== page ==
Another quick interview at Firing Squad. A mix of questions about HALO and GEARS.
First, if you’re writing a novel, you have to finish it before you look for an agent. The only time this is not true is if you’re already a published author or someone famous. Then you might attract the attention of an agent with a mere idea or an outline.
So many new authors get fixated on finding an agent that they spend a way too much time and energy NOT working on their writing. One of the greatest gifts I ever received was when I wrote my first novel. I knew nothing about the business of writing…and I was able to write in a blissful vacuum of ignorance.
Okay, so you have a finished novel. And it’s great. Now what?
You’ll have to make contact with an agent.
Let me pause to remind you to always be professional and polite in demeanor and presentation. Go over all correspondence for typos and grammatical errors. Never appear desperate. Never display psycho or stalker tendencies (even in jest).
Next realize that while editors have come to rely on agents to sort through less desirable submissions for them; agents now have huge “slush piles” of their own to wade through. So waiting weeks or months to hear from any agent is normal.
There are three basic ways to make contact
Meet them. Many conventions and workshops often have agents on panels or in “meet and greet” sessions. I’m lukewarm on this method. Unless you’re good with people you might make the wrong impression. A great pitch of your novel (you have practiced your one-sentence novel pitch, right?) can, however, overcome minor social fumbles. I know several authors who have met their agents this way.
Write them. Get a copy of this years Guide to Literary Agents and make a list of the agents who represent the type of novel you’ve written. Follow their submission guidelines EXACTLY. This is how I found my first agent. It is not ideal way as your submissions are mixed in the with the rest of the “slush,” and you are treated accordingly. It can be a heartbreaking process as you get one form rejection after another. (I actually got one of my SASEs back, empty, save for a red rubber stamped “NO” on the back! Ouch. )
Get a recommendation. Two ways to do this. First, develop a network of contacts—for example, get a job in the entertainment industry (video games, movies, publishing, comics) and soon you’ll get to know people who know people and can introduce you to an agent. Or alternatively, find a mentor who can eventually pass you along to their agent with a glowing recommendation. These are BEST ways in my opinion.
How do you find a mentor? There are many classes and workshops where you can get help with your writing, and meet authors and other publishing professionals. They usually cost a fair chunk of change and time, so do your homework on a particular workshop’s reputation and what kind of fit it will be for your writing. Some of the more famous ones for science fiction and fantasy are: Clarion West, Clarion East, Odyssey.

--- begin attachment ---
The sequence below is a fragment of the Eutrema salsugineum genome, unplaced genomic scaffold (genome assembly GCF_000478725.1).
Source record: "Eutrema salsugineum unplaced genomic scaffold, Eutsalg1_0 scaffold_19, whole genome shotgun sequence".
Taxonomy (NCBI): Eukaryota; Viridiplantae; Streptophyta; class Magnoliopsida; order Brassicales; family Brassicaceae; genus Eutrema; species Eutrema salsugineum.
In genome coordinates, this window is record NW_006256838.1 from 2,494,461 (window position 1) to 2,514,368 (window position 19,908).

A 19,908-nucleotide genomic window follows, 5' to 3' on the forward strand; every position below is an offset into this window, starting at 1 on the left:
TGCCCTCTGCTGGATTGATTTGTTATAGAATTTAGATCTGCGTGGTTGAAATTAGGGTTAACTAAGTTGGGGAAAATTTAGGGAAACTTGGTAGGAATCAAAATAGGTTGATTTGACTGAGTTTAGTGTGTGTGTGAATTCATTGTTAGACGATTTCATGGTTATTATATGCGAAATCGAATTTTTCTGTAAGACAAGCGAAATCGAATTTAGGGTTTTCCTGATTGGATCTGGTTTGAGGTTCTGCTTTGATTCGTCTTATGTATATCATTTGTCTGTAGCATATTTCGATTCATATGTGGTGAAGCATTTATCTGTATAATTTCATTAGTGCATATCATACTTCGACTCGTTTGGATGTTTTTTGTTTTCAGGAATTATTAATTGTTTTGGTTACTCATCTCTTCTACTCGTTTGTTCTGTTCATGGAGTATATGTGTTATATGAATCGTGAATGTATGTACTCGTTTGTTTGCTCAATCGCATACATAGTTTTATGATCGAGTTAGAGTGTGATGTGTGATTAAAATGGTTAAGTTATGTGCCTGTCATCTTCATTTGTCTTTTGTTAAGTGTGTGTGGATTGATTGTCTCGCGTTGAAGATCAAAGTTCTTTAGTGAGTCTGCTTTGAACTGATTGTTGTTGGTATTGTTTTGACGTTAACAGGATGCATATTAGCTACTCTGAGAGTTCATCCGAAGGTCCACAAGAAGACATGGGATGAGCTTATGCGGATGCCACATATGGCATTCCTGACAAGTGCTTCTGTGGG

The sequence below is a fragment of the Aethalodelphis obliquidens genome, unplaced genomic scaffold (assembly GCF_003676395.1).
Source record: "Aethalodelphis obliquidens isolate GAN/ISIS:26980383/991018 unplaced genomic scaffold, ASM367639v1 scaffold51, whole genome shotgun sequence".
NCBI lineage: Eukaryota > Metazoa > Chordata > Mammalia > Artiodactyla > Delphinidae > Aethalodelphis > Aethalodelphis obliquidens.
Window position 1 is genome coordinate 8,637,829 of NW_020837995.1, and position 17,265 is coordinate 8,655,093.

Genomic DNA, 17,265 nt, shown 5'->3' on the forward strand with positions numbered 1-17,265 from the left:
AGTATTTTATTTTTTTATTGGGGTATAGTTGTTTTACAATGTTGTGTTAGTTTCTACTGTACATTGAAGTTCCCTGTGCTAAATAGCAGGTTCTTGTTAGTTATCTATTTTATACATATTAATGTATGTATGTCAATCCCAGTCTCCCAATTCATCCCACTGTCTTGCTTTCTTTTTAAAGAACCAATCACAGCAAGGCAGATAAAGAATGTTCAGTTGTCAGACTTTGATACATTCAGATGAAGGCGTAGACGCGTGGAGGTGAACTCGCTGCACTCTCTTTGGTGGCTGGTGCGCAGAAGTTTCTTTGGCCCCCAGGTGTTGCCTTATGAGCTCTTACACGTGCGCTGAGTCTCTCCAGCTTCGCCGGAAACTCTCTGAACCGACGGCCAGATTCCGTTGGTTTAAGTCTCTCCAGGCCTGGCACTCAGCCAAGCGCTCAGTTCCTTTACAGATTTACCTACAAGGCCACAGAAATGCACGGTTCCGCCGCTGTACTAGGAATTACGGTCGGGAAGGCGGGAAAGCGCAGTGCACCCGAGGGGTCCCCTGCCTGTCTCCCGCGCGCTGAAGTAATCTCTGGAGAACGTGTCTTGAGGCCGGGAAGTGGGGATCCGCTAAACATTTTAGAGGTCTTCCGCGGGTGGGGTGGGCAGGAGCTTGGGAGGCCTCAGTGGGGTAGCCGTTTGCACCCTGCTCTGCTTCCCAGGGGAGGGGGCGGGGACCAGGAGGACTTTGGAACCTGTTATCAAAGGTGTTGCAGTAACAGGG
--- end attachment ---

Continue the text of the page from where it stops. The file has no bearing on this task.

One last thing: none of this works unless you have something to attract the agent’s attention i.e. a great novel. I urge you to spend 95% of your energies on that.
Good luck!Share on Facebook
I’ve received a few emails asking me about Literary Agents, if you need them, how to get one, and how to get a good one. Let me start with the first question.
A billion years ago the novel publishing industry was much different than it is today: acquiring editors would look unsolicited manuscripts mailed to their office, hoping to find the next Great Gatsby.
Sadly, those days are long gone. Today’s editors spend their time in sales meetings, answering hundreds of emails, and promoting/defending their novels though a Byzantine corporate structure. They barely have the time to edit the books already under contact (which they usual do when they go home at night).
Complicating this is the advent of word processors and laser printers which have enabled everyone who wants to write a novel and send it to every editor on the planet to do just that. A typical editor might get dozens of unsolicited novel manuscripts a day (thousands a year!).
There is simply no way an editor has time to go through these manuscripts (what is affectionately called the “slush pile”) nor is it cost effective to hire staff to do so, because 99% of such submissions are not good enough to publish.
As a result, editors now depend on literary agents to find promising novel manuscripts. Such agents have a motivated self interest to send in only the best material. Selling blockbuster hits and award-winning prose will line their pockets and boost their reputation. An agent that does not do this soon finds their manuscripts unread and calls unanswered.
The literary agent has become such an integral part of the novel publishing business that most publishers no longer look at unsolicited/unagented material.
Next: we’ll take a look at how to find an agent.Share on Facebook
Authors Bill Dietz, Syne Mitchell, and myself will be talking and signing at the University of Washington Bookstore this Thursday evening at 7 PM for Elemental: The Tsunami Relief Anthology: Stories of Science Fiction and Fantasy.
It’s s a good cause. Come out and at say hi and get your old Dietz/Mitchell/Nylund books inscribed.
I’m not going to read my story in this anthology; that would be redundant since you can download that…but I might read something interesting if I can get permission.Share on Facebook